by Professor Richard Berger. Deputy Chair and member of the Social Sciences & Humanities Research Ethics Panel
This blog-post is about why thinking about ethics right at the start of your project – rather than at the end as almost an after-though (and yes, we have all done that) – is crucial to having a successful outcome. First of all, it is good research practice, and an important aspect of your identity as an active researcher. If that doesn’t persuade you, then the requirement from most funding bodies (all the good ones, anyway) is that all projects must be overseen by a robust ethics process. The ESRC’s Research Ethics Framework regards ethics procedures as an indicator of the project’s quality. So, thinking through the ethical implications of what you want to do, right at the very beginning of your research, should ensure that there are no hiccups along-the-way. For Gary Thomas, “[ethics] is about the conduct of your work: it is about how you think about inquiry, how you think about this research project; it is about your respect for others” (2013, p.38).
BU has not just a responsibility towards you, but to your participants, and so it is vital that you plan well-ahead for their welfare and well-being. All research should be ethical, for as Martyn Denscombe writes: “[Research] should strive to produce something for the public good, and should never be frivolous, selfish or malicious in its aims” (2021, p.221). Alan Bryman’s book on social research methods – see References below – demonstrates very effectively that research which has been designed with ethics as an after-thought often leads to dubious practices, and unreliable and unverifiable data (2008, pp.114-115). As a researcher, you have a duty of care to your participants, and so the core of your ethics planning then, should be ‘consent’, and how you are going to gain it.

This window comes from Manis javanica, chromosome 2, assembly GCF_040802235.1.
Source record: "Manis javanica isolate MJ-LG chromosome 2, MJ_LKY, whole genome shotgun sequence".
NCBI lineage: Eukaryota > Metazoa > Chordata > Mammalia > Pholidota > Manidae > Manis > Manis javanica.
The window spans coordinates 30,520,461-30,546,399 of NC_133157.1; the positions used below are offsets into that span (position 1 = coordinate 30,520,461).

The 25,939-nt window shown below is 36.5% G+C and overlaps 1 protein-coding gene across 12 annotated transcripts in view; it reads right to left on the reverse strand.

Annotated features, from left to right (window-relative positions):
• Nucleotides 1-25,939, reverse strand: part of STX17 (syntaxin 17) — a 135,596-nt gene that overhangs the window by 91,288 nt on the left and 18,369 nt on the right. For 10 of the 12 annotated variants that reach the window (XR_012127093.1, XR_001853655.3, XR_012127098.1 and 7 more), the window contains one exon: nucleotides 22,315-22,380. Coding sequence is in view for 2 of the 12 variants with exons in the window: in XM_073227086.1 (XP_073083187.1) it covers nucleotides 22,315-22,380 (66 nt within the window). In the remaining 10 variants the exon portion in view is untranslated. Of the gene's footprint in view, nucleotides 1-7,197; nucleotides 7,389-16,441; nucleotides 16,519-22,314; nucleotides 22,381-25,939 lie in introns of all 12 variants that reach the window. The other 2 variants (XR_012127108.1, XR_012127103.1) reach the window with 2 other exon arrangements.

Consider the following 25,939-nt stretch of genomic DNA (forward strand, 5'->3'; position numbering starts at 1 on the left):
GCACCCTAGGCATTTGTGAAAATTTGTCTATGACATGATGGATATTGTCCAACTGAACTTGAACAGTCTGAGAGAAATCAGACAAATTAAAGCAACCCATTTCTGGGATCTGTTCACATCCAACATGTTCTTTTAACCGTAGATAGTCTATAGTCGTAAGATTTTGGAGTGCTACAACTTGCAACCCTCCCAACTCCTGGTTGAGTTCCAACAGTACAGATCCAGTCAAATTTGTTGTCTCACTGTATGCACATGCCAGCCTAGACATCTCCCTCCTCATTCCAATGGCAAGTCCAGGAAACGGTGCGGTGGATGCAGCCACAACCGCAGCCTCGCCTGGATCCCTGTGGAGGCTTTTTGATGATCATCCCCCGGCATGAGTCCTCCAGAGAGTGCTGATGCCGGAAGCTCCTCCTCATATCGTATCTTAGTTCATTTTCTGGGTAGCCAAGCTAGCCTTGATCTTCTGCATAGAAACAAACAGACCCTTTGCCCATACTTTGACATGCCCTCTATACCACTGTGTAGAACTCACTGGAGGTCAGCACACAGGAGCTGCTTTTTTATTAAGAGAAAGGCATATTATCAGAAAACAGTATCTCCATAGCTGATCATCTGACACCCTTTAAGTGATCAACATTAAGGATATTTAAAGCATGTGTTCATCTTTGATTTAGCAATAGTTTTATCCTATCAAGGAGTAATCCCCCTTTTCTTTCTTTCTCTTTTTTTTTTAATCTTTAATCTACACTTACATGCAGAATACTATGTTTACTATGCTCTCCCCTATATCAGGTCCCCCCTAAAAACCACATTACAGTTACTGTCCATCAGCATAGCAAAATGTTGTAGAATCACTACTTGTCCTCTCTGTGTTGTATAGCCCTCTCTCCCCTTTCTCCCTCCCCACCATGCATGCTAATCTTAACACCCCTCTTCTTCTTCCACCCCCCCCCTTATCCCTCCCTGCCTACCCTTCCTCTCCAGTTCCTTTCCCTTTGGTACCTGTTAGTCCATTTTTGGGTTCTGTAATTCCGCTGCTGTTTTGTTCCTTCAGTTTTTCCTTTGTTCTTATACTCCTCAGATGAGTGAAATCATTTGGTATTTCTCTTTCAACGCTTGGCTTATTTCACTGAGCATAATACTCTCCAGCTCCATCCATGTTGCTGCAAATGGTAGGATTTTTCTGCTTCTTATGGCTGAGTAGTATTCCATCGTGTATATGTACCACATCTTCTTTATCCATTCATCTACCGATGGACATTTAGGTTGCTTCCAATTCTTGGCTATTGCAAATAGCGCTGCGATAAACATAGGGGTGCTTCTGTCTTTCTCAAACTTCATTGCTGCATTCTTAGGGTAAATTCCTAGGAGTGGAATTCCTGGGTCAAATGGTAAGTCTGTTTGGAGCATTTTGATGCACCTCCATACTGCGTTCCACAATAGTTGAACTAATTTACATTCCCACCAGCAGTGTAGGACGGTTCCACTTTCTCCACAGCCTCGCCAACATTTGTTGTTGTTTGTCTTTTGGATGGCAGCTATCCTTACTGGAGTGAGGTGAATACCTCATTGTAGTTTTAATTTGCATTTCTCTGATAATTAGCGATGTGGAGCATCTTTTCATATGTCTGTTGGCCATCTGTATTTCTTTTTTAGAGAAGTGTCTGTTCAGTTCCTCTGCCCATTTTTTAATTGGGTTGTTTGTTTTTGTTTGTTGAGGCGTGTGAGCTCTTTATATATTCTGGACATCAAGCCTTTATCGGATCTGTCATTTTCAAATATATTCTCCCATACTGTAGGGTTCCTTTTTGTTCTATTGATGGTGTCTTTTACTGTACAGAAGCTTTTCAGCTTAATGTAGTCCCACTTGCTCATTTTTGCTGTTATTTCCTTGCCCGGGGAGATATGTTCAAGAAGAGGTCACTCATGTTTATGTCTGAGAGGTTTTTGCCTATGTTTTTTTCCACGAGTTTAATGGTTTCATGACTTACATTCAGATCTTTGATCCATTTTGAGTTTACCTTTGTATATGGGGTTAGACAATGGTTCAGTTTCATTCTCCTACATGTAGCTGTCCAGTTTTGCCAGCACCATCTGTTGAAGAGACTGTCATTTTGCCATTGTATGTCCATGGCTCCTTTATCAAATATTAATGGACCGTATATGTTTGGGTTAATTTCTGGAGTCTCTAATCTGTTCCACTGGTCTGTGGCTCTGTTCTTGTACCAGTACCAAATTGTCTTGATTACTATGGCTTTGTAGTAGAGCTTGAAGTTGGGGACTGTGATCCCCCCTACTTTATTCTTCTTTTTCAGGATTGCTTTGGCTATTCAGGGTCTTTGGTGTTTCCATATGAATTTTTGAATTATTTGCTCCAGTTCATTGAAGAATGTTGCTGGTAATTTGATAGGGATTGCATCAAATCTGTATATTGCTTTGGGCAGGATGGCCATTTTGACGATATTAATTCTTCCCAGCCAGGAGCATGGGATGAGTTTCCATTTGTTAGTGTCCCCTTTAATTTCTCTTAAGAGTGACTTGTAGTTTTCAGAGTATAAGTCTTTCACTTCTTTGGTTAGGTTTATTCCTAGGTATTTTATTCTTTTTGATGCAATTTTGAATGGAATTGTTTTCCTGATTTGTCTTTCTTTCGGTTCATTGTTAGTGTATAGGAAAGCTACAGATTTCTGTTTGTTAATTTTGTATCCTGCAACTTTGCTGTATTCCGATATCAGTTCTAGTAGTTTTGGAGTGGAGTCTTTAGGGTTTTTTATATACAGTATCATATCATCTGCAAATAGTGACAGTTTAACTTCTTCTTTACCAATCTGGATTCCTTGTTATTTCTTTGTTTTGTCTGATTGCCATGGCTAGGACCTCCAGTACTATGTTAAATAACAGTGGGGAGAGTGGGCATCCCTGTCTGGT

If you are going to anonymise your participants, then you need to plan in advance how you are going to remove any identifying markers; you will then need to explain this in your Participant Information Sheet (PI Sheet) – which is part of your ethics preparation, along with the checklist: “During the planning phase you must clarify and resolve issues of confidentiality and anonymity” (Davies, 2007, p.45). Similarly, you are going to need to plan for how you are going to handle and store your data/findings – and communicate this to your participants in the same way. So, spending some time at the start of your activity, thinking about this, should help in shaping your approach. If you are called to an ethics panel (and we are a friendly and supportive bunch!), then they will be interested in this relationship between the researcher and the researched.
Inevitably, further ethics issues often arise during the research project, so it is also important to think of the ethics process as a ‘live’ issue, and not something that just needs to be got-out-of-the-way. To help with this, Cheryl N. Poth has a series of questions, under three headings which you should be continually thinking about (2012, pp.26-27):
Respect for persons:
- How will you ensure free and informed participation in your research?
- How will you avoid interference or coercions?
Concern for Welfare:
- How will you minimize hard and maximise the benefits of your research?
- How will you protect the privacy and confidentiality of those involved in the research?
Concern for Justice:
- How will you treat people fairly and equitably in your research?
- How will you select participants, collect data, and report findings and avoid bias?
Finally, with the academic freedom we all enjoy, comes great responsibilities. Thinking about your ethical conduct throughout, and asking yourselves these questions continuously, should ensure that your project is as successful as it can be, and will have the most value, as a ‘complete’ piece of scholarship.
References & Further Reading.
Arthur, J, Waring, M, Coe, R & Hedges L, V., 2012. Research Methods and Methodologies in Education. London: Sage.
Bryman, A., 2008. Social Research Methods. Oxford: Oxford University Press.
Cohen, L, Manion, L & Morrison, K., 2011. Research Methods in Education. London: Routledge.
Crotty, M., 1998. The Foundations of Social Research: meaning & perspective in the research process. London: Sage.
Davies, M, B., 2007. Doing a Successful Research Project: using qualitative or quantitative methods. Basingstoke. Palgrave Macmillan.
Denscombe, M., 2021.The Good Research Guide. London: McGraw Hill.
Poth, C, N., 2021. Little Quick Fix: Research Ethics. London: Sage.
Thomas, G., 2013. How To Do Your Research Project. London: Sage.